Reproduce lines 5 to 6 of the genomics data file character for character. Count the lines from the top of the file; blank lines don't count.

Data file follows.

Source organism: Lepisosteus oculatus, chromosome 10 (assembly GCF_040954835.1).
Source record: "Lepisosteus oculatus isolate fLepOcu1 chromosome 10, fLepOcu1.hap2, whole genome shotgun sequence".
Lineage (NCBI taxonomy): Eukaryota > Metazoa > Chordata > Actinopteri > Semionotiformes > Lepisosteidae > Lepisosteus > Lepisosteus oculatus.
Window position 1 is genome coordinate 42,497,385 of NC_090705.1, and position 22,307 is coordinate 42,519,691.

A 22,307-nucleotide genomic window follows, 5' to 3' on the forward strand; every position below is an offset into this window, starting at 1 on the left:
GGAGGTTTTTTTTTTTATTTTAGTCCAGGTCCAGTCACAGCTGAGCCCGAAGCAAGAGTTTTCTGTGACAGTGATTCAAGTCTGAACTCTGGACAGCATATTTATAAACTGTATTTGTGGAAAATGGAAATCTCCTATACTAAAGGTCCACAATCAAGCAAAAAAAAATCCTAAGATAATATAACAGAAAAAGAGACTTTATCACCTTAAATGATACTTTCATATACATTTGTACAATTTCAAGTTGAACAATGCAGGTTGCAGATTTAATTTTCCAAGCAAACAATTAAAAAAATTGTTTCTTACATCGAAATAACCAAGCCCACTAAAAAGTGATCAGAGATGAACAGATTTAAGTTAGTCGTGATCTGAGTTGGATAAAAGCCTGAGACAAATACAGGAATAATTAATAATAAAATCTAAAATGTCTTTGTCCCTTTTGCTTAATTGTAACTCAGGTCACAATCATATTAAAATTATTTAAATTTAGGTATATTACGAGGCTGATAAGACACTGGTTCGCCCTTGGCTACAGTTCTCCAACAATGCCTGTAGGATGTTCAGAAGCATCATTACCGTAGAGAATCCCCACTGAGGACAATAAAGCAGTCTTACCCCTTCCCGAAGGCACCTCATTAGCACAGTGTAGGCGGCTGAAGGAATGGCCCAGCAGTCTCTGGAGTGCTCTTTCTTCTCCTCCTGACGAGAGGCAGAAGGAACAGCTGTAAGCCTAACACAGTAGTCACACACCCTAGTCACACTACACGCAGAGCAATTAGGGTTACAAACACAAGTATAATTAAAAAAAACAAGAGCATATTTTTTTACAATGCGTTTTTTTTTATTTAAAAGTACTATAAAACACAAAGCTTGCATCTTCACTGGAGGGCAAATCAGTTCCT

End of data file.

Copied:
A 22,307-nucleotide genomic window follows, 5' to 3' on the forward strand; every position below is an offset into this window, starting at 1 on the left:
GGAGGTTTTTTTTTTTATTTTAGTCCAGGTCCAGTCACAGCTGAGCCCGAAGCAAGAGTTTTCTGTGACAGTGATTCAAGTCTGAACTCTGGACAGCATATTTATAAACTGTATTTGTGGAAAATGGAAATCTCCTATACTAAAGGTCCACAATCAAGCAAAAAAAAATCCTAAGATAATATAACAGAAAAAGAGACTTTATCACCTTAAATGATACTTTCATATACATTTGTACAATTTCAAGTTGAACAATGCAGGTTGCAGATTTAATTTTCCAAGCAAACAATTAAAAAAATTGTTTCTTACATCGAAATAACCAAGCCCACTAAAAAGTGATCAGAGATGAACAGATTTAAGTTAGTCGTGATCTGAGTTGGATAAAAGCCTGAGACAAATACAGGAATAATTAATAATAAAATCTAAAATGTCTTTGTCCCTTTTGCTTAATTGTAACTCAGGTCACAATCATATTAAAATTATTTAAATTTAGGTATATTACGAGGCTGATAAGACACTGGTTCGCCCTTGGCTACAGTTCTCCAACAATGCCTGTAGGATGTTCAGAAGCATCATTACCGTAGAGAATCCCCACTGAGGACAATAAAGCAGTCTTACCCCTTCCCGAAGGCACCTCATTAGCACAGTGTAGGCGGCTGAAGGAATGGCCCAGCAGTCTCTGGAGTGCTCTTTCTTCTCCTCCTGACGAGAGGCAGAAGGAACAGCTGTAAGCCTAACACAGTAGTCACACACCCTAGTCACACTACACGCAGAGCAATTAGGGTTACAAACACAAGTATAATTAAAAAAAACAAGAGCATATTTTTTTACAATGCGTTTTTTTTTATTTAAAAGTACTATAAAACACAAAGCTTGCATCTTCACTGGAGGGCAAATCAGTTCCT